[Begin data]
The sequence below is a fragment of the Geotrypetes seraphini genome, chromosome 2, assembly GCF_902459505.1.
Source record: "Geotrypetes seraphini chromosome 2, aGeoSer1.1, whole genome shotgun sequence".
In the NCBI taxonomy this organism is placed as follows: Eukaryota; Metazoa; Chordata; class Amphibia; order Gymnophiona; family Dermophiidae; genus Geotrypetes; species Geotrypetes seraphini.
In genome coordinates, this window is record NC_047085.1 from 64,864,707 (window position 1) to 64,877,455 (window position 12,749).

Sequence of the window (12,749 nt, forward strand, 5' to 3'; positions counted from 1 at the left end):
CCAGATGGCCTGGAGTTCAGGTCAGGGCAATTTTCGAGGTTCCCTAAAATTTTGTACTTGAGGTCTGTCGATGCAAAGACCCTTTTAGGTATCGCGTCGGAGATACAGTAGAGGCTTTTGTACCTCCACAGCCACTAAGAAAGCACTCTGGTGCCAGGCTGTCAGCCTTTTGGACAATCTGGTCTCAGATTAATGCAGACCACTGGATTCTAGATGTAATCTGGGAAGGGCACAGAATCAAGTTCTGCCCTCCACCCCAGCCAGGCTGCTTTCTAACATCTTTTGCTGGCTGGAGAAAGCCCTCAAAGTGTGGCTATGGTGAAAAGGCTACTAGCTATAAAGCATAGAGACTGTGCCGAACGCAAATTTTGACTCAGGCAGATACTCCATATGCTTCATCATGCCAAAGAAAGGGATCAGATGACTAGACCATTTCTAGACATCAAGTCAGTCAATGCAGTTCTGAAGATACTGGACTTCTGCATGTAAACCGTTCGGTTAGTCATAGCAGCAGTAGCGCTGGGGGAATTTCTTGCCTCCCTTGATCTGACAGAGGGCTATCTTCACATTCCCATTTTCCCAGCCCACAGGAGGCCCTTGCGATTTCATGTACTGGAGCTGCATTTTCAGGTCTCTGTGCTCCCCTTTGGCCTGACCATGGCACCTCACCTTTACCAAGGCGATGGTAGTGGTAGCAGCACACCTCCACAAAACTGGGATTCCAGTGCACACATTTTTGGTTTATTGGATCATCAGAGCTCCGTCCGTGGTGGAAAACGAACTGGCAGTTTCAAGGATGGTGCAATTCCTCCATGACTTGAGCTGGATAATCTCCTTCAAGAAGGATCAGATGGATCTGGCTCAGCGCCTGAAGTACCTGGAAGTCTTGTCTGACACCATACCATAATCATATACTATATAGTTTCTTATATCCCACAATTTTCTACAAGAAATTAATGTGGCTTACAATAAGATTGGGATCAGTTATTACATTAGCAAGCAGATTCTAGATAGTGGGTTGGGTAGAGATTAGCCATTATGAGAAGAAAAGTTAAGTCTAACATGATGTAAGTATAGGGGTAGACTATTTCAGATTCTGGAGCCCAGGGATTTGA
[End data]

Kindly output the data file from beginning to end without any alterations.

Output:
The sequence below is a fragment of the Geotrypetes seraphini genome, chromosome 2, assembly GCF_902459505.1.
Source record: "Geotrypetes seraphini chromosome 2, aGeoSer1.1, whole genome shotgun sequence".
In the NCBI taxonomy this organism is placed as follows: Eukaryota; Metazoa; Chordata; class Amphibia; order Gymnophiona; family Dermophiidae; genus Geotrypetes; species Geotrypetes seraphini.
In genome coordinates, this window is record NC_047085.1 from 64,864,707 (window position 1) to 64,877,455 (window position 12,749).

Sequence of the window (12,749 nt, forward strand, 5' to 3'; positions counted from 1 at the left end):
CCAGATGGCCTGGAGTTCAGGTCAGGGCAATTTTCGAGGTTCCCTAAAATTTTGTACTTGAGGTCTGTCGATGCAAAGACCCTTTTAGGTATCGCGTCGGAGATACAGTAGAGGCTTTTGTACCTCCACAGCCACTAAGAAAGCACTCTGGTGCCAGGCTGTCAGCCTTTTGGACAATCTGGTCTCAGATTAATGCAGACCACTGGATTCTAGATGTAATCTGGGAAGGGCACAGAATCAAGTTCTGCCCTCCACCCCAGCCAGGCTGCTTTCTAACATCTTTTGCTGGCTGGAGAAAGCCCTCAAAGTGTGGCTATGGTGAAAAGGCTACTAGCTATAAAGCATAGAGACTGTGCCGAACGCAAATTTTGACTCAGGCAGATACTCCATATGCTTCATCATGCCAAAGAAAGGGATCAGATGACTAGACCATTTCTAGACATCAAGTCAGTCAATGCAGTTCTGAAGATACTGGACTTCTGCATGTAAACCGTTCGGTTAGTCATAGCAGCAGTAGCGCTGGGGGAATTTCTTGCCTCCCTTGATCTGACAGAGGGCTATCTTCACATTCCCATTTTCCCAGCCCACAGGAGGCCCTTGCGATTTCATGTACTGGAGCTGCATTTTCAGGTCTCTGTGCTCCCCTTTGGCCTGACCATGGCACCTCACCTTTACCAAGGCGATGGTAGTGGTAGCAGCACACCTCCACAAAACTGGGATTCCAGTGCACACATTTTTGGTTTATTGGATCATCAGAGCTCCGTCCGTGGTGGAAAACGAACTGGCAGTTTCAAGGATGGTGCAATTCCTCCATGACTTGAGCTGGATAATCTCCTTCAAGAAGGATCAGATGGATCTGGCTCAGCGCCTGAAGTACCTGGAAGTCTTGTCTGACACCATACCATAATCATATACTATATAGTTTCTTATATCCCACAATTTTCTACAAGAAATTAATGTGGCTTACAATAAGATTGGGATCAGTTATTACATTAGCAAGCAGATTCTAGATAGTGGGTTGGGTAGAGATTAGCCATTATGAGAAGAAAAGTTAAGTCTAACATGATGTAAGTATAGGGGTAGACTATTTCAGATTCTGGAGCCCAGGGATTTGA